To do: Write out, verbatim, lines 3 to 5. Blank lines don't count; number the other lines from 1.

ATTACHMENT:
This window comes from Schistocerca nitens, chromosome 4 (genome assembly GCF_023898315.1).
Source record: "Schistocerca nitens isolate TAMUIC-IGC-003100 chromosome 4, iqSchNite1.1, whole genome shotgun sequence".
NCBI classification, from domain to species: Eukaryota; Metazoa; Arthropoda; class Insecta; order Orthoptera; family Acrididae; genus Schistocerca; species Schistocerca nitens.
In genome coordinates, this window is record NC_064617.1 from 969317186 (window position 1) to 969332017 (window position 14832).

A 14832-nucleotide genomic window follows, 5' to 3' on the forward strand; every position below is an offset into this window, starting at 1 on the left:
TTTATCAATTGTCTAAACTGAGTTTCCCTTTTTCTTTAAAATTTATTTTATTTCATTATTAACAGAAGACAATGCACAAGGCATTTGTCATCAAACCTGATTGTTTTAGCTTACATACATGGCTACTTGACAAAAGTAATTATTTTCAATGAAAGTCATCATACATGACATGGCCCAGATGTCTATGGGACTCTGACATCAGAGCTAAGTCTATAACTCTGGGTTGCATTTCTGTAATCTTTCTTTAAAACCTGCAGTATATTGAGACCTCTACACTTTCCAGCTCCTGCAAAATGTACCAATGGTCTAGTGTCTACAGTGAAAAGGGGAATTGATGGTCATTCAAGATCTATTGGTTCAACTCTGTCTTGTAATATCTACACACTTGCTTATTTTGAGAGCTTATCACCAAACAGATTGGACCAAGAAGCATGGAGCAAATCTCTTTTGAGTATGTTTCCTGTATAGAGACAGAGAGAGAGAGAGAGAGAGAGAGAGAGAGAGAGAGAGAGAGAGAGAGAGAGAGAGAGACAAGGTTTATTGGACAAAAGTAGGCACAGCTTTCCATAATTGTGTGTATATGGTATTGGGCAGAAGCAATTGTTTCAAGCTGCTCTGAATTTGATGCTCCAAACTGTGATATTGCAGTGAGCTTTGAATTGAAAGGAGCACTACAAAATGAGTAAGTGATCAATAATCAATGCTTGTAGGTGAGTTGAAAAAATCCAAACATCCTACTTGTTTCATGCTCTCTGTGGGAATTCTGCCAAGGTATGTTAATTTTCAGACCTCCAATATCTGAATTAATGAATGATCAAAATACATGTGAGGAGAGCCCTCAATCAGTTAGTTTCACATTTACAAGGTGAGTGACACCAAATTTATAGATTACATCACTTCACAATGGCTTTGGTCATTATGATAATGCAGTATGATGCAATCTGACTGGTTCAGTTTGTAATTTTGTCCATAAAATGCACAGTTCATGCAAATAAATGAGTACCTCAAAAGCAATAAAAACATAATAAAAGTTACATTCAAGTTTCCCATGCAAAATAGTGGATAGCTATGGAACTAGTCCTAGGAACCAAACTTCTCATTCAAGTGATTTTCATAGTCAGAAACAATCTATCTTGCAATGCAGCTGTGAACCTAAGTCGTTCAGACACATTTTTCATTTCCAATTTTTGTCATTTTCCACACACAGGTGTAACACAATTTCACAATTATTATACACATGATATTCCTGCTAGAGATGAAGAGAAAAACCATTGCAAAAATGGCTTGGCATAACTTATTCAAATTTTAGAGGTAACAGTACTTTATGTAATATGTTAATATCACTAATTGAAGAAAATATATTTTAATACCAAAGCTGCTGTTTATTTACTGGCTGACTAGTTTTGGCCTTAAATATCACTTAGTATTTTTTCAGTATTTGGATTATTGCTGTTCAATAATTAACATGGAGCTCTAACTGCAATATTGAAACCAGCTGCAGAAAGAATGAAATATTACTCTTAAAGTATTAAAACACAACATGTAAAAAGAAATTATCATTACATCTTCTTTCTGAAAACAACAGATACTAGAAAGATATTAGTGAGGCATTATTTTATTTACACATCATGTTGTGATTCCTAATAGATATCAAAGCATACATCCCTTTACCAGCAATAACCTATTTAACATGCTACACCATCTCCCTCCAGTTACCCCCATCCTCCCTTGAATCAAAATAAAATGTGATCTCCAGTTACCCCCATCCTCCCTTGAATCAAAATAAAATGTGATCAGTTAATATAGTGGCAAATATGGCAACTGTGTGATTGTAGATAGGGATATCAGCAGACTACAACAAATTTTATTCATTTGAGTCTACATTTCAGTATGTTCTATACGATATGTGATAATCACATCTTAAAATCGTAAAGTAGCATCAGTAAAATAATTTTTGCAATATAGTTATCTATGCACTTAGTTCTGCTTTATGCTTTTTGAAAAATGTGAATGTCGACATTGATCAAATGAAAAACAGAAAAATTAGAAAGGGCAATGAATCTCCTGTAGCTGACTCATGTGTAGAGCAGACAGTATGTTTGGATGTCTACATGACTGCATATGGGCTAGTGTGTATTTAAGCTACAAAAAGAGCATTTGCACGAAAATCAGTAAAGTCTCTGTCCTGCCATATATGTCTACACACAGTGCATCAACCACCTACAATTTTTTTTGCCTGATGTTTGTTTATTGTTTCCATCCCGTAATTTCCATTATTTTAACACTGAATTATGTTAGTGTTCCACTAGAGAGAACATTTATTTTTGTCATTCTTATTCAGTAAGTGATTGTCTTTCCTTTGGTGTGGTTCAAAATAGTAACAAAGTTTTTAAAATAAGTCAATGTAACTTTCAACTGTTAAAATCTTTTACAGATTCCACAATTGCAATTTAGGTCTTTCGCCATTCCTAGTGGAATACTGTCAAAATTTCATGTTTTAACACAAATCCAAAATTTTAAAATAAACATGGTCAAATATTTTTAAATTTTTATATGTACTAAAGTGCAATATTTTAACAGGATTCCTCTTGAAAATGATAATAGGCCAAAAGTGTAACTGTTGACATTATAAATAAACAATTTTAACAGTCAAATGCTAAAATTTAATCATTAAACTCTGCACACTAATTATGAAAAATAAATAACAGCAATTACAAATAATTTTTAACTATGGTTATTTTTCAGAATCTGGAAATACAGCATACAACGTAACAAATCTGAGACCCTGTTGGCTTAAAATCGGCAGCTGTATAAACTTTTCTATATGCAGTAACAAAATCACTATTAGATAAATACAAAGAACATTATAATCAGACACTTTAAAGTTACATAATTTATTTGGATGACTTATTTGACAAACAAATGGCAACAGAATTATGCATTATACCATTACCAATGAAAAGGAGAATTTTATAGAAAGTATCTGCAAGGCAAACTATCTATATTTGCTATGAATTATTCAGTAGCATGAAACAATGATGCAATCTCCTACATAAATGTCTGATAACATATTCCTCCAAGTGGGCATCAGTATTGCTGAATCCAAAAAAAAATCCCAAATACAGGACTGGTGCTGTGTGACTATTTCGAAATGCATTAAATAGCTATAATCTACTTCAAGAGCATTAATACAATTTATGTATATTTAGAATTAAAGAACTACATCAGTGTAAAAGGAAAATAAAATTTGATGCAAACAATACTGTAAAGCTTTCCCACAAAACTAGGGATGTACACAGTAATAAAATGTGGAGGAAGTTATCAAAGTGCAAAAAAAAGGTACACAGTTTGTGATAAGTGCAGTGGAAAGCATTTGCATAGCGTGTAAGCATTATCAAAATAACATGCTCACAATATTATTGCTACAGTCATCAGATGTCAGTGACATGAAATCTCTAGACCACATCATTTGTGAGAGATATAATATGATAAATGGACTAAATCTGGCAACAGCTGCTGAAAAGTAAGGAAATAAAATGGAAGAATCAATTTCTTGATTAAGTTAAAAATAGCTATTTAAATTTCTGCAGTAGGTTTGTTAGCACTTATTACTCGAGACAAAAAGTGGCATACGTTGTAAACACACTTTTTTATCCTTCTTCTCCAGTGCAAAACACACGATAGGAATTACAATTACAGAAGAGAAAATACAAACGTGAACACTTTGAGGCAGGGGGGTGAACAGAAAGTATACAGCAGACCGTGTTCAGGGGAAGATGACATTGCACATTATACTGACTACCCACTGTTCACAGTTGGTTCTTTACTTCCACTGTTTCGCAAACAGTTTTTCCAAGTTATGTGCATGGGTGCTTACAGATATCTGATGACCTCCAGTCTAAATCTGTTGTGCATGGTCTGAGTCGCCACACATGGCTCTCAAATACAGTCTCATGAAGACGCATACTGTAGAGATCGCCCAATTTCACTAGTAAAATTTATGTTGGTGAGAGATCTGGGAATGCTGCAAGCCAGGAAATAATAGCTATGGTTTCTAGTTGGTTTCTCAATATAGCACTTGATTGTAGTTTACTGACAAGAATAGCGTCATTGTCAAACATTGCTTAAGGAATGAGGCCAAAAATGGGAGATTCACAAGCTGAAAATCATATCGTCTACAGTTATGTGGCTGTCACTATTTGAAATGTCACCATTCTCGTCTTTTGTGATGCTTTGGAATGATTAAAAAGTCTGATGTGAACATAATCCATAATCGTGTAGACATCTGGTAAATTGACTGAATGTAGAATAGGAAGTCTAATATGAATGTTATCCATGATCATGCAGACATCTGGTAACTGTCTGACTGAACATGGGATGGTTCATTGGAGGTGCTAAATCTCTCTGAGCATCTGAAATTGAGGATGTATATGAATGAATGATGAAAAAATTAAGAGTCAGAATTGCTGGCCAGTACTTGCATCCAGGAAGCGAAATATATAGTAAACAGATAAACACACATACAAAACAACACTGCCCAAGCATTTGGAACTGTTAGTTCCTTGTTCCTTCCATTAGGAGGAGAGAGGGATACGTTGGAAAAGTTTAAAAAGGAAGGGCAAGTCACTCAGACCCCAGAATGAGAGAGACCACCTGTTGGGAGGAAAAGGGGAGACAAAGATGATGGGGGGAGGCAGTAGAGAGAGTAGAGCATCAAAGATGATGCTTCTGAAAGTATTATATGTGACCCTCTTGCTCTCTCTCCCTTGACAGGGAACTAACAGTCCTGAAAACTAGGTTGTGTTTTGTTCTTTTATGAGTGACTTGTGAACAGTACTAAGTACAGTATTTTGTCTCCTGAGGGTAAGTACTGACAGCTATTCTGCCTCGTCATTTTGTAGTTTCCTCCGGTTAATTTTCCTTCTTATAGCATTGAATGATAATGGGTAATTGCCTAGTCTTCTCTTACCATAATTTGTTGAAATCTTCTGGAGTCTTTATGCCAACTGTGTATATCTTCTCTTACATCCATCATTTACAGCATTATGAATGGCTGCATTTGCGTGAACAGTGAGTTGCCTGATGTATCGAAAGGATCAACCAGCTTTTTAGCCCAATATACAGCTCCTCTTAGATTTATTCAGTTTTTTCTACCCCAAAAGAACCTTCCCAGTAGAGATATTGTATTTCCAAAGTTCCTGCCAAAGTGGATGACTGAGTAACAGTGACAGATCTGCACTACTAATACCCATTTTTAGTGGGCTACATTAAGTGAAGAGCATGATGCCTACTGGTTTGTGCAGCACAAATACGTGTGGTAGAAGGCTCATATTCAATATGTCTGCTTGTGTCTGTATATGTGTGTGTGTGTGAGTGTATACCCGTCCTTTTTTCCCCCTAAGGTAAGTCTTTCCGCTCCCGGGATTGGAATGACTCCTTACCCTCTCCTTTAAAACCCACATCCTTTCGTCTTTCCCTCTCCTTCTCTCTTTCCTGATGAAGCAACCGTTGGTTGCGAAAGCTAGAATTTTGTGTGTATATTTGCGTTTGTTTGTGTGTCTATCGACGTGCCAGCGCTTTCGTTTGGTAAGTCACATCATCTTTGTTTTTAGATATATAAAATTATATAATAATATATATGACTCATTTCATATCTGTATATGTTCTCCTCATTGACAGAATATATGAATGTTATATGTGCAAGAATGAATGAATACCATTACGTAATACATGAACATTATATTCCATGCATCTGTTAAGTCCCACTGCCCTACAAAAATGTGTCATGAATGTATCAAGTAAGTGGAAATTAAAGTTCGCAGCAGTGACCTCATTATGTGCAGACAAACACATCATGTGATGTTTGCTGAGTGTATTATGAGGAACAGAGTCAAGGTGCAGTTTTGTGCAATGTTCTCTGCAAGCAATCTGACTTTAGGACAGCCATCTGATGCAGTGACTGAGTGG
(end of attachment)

NCBI classification, from domain to species: Eukaryota; Metazoa; Arthropoda; class Insecta; order Orthoptera; family Acrididae; genus Schistocerca; species Schistocerca nitens.
In genome coordinates, this window is record NC_064617.1 from 969317186 (window position 1) to 969332017 (window position 14832).

A 14832-nucleotide genomic window follows, 5' to 3' on the forward strand; every position below is an offset into this window, starting at 1 on the left: